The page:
Meter Feeder uses GPS to work out how much to charge for parking and enables drivers to pay digitally.
Many parking meters have gone digital, with big cities such as San Francisco and London enabling drivers to pay on their smartphone. But many of these systems involve long-winded processes that are almost as inconvenient as fumbling for spare change, so residents often don’t bother and risk getting a ticket. Now, Meter Feeder is an app that hopes to change this and in doing so, earn more money for the municipalities.
To begin, drivers download the app to their smartphone or visit the website and allow it to access the phone’s GPS tracking. Then, Meter Feeder analyzes the customer’s geolocation to determine the pricing of their parking spot, and users can pay the meter digitally. Drivers can even receive a warning five minutes before their ticket expires, or extend their time without returning to the spot.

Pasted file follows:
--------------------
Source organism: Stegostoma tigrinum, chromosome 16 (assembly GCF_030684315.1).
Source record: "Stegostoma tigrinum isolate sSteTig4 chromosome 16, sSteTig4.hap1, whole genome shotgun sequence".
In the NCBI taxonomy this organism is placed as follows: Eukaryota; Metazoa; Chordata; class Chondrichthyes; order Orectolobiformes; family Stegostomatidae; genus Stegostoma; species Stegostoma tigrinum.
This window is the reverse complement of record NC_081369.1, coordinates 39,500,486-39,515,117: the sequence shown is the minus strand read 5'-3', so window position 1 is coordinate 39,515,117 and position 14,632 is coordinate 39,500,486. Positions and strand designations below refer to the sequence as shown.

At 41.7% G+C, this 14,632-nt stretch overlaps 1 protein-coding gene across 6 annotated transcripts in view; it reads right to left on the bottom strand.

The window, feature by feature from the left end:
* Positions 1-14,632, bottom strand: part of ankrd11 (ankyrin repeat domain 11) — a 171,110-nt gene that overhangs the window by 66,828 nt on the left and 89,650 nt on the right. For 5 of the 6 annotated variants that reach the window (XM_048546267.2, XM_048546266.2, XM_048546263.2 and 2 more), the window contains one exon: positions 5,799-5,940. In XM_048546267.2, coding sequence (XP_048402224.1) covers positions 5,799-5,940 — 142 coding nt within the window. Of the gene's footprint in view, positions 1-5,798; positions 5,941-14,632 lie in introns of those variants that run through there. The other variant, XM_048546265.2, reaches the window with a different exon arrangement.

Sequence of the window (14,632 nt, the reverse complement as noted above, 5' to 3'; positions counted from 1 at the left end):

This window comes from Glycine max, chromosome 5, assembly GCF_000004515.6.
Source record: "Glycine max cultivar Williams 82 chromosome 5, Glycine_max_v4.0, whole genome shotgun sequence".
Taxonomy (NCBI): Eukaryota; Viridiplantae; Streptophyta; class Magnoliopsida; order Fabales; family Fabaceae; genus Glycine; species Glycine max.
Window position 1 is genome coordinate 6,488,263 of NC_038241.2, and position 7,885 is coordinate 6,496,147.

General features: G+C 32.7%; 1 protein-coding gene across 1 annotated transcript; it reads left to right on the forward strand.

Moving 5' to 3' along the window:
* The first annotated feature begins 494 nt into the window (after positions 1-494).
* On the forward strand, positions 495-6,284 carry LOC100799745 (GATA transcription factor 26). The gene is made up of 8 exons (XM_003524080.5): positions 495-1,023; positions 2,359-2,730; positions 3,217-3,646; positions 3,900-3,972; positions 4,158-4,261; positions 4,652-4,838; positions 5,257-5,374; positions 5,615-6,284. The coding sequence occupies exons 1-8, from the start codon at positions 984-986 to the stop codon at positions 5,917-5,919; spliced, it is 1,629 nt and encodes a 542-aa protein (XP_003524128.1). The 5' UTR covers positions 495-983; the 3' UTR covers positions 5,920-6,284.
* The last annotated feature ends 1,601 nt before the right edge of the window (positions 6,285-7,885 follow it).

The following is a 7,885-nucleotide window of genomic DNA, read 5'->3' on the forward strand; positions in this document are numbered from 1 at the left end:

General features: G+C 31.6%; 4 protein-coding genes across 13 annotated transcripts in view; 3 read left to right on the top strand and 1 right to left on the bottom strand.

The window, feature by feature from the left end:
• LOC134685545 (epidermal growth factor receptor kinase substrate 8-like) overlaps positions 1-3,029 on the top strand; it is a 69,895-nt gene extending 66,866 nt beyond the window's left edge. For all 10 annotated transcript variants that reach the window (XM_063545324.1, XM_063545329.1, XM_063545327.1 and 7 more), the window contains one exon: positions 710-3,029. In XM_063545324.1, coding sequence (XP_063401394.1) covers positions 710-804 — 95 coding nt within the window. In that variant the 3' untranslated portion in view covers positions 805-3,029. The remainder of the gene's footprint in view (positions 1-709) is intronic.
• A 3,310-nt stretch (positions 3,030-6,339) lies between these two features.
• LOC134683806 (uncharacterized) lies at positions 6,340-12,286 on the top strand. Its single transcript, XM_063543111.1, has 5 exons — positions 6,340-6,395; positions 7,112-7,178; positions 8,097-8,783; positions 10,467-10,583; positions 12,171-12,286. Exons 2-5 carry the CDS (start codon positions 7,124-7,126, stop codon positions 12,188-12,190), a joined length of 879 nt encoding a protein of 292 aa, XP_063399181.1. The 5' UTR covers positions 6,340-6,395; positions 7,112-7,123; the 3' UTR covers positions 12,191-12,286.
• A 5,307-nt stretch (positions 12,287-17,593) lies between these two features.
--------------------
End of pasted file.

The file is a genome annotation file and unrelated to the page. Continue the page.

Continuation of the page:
Parking attendants can use a Meter Feeder tablet and printer to check tickets and dispense fines — they simply search a car’s number plate and print a QR code ticket on-the-spot if the fare hasn’t been paid. Drivers can scan the code and pay their fine easily on their smartphone.
Meter Feeder is particularly convenient for smaller cities that can’t afford to replace old coin-operated meters with new digital machines, because the system can work in conjunction with the existing meters. Could the system be used in private carparks too?